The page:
Career volunteer finds special joy in serving others

Joan Shewbrooks
Joan Shewbrooks

Young women today might not understand how a college-educated woman would choose to pursue a career in volunteerism instead of entering the workforce. But for Joan LeChot Shewbrooks, in the 1960s, marriage to a corporate executive meant frequent moves up and down the East Coast, to the Midwest and overseas. 

Not only was it difficult to maintain a career, Joan found that every time she and her husband, Steve, moved – 16 times in 53 years – she had to apply for a driver’s license in a new state – seven times.

Stephen and Joan Shewbrooks, residents at Ortega Bay condominiums, were high school sweethearts in Pompano Beach High School, and both attended the University of Florida, where she earned a bachelor’s degree in English and journalism. Steve, armed with a Bachelor of Science in Industrial Engineering and an MBA, went to work for IBM in 1968, effectively kickstarting Joan’s life as a “career volunteer.”

Joan said she grew up with the notion that one volunteered. “My mother was always a volunteer of some sort, PTA president, Scout leader, choir mom, etc., and my father’s mother volunteered in a local nursing home for 40 years or more,” she said. But when it came time to begin her own volunteer career, Joan was inspired by her husband’s mother, grandmother and godmother, who were all healthcare volunteers. “They were educated, erudite, funny ladies I greatly admired,” Joan said.

Before the couple left Gainesville in 1968, Joan had volunteered for six years at the Children’s Hospital there. Upon arriving in Boca Raton, the first of 11 IBM moves, Joan began serving as a front desk volunteer and flower and mail deliverer at the community hospital there.

From South Florida they zigzagged to Rochester, Minn.; Chappaqua, New York; Paris, France; back to South Florida in Highland Beach; back to Rochester, Minn.; then to White Plains, New York; back to Paris; and then finally to Hopewell Junction, New York, where Steve retired in 2003.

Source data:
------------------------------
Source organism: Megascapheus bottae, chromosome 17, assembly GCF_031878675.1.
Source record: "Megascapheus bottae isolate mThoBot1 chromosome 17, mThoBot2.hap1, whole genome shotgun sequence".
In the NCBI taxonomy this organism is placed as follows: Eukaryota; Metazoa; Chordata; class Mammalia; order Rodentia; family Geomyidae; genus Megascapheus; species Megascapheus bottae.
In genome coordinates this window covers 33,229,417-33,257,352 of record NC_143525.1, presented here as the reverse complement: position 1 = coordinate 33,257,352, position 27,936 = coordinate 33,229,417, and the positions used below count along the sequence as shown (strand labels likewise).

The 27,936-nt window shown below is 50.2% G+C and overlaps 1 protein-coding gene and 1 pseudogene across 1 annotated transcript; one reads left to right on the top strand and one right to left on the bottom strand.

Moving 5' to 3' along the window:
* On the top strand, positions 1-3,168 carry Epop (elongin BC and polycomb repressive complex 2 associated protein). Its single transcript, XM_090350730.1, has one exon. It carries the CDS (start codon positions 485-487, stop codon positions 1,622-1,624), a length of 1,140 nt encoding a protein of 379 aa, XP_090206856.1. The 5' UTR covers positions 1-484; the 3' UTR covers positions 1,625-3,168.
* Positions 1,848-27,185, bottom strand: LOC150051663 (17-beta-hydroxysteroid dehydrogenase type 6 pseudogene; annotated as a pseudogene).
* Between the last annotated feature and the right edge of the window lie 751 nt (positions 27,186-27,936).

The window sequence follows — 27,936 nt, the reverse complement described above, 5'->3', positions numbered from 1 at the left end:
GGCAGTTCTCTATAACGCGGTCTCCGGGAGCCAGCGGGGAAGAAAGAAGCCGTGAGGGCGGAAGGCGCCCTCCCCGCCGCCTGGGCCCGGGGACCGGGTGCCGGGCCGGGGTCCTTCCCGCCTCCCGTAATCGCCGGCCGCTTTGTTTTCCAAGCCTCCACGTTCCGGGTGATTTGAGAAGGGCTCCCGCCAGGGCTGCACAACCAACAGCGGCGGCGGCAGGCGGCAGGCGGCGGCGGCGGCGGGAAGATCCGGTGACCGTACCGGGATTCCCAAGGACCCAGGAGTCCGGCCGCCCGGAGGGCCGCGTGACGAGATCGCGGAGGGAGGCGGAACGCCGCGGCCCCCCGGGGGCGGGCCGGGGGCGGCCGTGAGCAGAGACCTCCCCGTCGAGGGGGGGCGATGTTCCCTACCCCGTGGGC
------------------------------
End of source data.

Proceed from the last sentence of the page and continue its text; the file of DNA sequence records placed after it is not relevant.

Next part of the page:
All along the way, Joan gave her time to hospitals and medical centers, but also volunteered in a library, served as a PBS station gala publicity chairperson, was a board member for the Minnesota Orchestra, a tennis instructor in New York, a weekend puppy sitter for Puppies Behind Bars, and a foster for a breeding dog for Guiding Eyes for the Blind.

Joan said the hospital stint which stands out most in her mind is when she worked in a closed unit at the Cornell Psychiatric Hospital in White Plains. “It was an amazing learning experience in human behavior, mine and others,” she said.

The first time the Shewbrooks were sent to Paris, 1975-1980, in addition to volunteering at the American Hospital of Paris, Joan “worked” at a wine shop. Because she could not get a work permit, she received “payment in kind. Best job ever!” 

During both stints in Paris, the second in 1993-1995, Joan’s volunteer work was not typical front desk work. She served as assistant editor of a new edition of “Le Cookbook,” was assistant head, then head, of the patient library, taught conversational English to the French hospital staff, and was vice president of orientation programs.

Before moving to Jacksonville in 2006, Joan was named Dutchess County (NY) Volunteer of the Year in 2005, which came as no surprise to her husband.

“Joan is blessed with instinctive leadership qualities that are quickly recognized in any organization she works in. She was president of her sorority in college and president of the auxiliary in three different hospitals,” said Steve. “It has been very interesting for me to observe this since I benefited from 35 years with IBM, which has one of the finest management training programs in the corporate world.”

Upon moving to their first home in Ortega, Joan immediately became a volunteer at St. Vincent’s Riverside and joined the Auxiliary, where she served as president for two terms. Now she “works” two days a week at St. Vincent’s, one morning in Human Resources, one in the gift shop, and two afternoons at the information desk. She also subs for other volunteers in the surgery center or surgical waiting room.

For Joan, there’s a special joy in volunteering. “There is always work to be done and you are thanked for your efforts,” she said.

By Kate A. Hallock
Resident Community News

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